Quantification of risk perception : development and validation of the construction worker risk perception (CoWoRP) scale

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Original languageEnglish
Pages (from-to)25-39
Journal / PublicationJournal of Safety Research
Online published12 Nov 2019
Publication statusPublished - Dec 2019


Introduction: The construction sector is leading in the number of accidents and fatalities; risk perception is the key to driving these numbers. Previous construction safety studies on risk perception quantification have not considered affective risk perception of construction workers or conducted comprehensive reliability and validity testing. Thus, this study aims to fill this need by developing a psychometrically sound instrument – the Construction Worker Risk Perception (CoWoRP) Scale – to assess the risk perception of construction workers. Method: Four phases of scale development, namely, item development, factor analysis, reliability assessment, and validity assessment were conducted with the collection and testing of data from a group (n = 469) of voluntary construction workers in Hong Kong. Results: The CoWoRP Scale with 13 items was shown to have acceptable test–retest reliability, internal consistency reliability, as well as content, convergent, discriminant, and criterion-related validity. Also, the CoWoRP Scale was affirmed to have three dimensions of worker risk perception, namely risk perception – probability, risk perception – severity, risk perception – worry and unsafe. These three dimensions of worker risk perception were negatively correlated with their risk-taking behavior. Conclusions: The CoWoRP Scale is a reliable and valid instrument for measuring the risk perception of construction workers and is expected to facilitate the construction safety studies that take risk perception of construction workers into account. Practical applications: The CoWoRP Scale could serve as an aptitude test to identify the characteristics of construction workers most likely to perceive lower risk in risky work situations. In turn, this information could help safety management provide safety training programs to those workers to enhance their risk perception and thereby minimizing their risk-taking behavior, reducing unnecessary training costs, and improving the construction safety performance.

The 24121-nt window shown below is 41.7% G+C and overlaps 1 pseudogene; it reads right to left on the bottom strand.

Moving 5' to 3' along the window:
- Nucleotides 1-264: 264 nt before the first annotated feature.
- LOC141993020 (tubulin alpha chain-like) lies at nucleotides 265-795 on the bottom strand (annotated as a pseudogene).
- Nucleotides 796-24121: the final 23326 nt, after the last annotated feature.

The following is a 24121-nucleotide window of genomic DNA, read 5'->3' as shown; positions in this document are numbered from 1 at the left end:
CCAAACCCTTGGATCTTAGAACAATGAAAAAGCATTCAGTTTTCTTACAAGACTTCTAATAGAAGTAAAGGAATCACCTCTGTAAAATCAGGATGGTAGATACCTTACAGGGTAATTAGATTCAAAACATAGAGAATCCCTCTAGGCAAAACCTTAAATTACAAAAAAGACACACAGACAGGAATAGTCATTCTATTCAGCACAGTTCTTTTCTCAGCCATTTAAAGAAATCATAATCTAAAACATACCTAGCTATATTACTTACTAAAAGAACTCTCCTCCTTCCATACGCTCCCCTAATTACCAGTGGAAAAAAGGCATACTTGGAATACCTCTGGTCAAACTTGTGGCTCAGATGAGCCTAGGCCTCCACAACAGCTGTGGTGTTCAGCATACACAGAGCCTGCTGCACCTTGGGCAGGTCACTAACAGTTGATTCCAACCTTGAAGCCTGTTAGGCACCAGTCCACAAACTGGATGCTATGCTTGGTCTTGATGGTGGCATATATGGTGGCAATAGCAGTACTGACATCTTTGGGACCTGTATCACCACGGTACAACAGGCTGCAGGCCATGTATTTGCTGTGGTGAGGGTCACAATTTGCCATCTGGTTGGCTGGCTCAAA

Research Area(s)

  • Construction industry, Construction workers, Risk perception, Risk-taking behavior, Scale development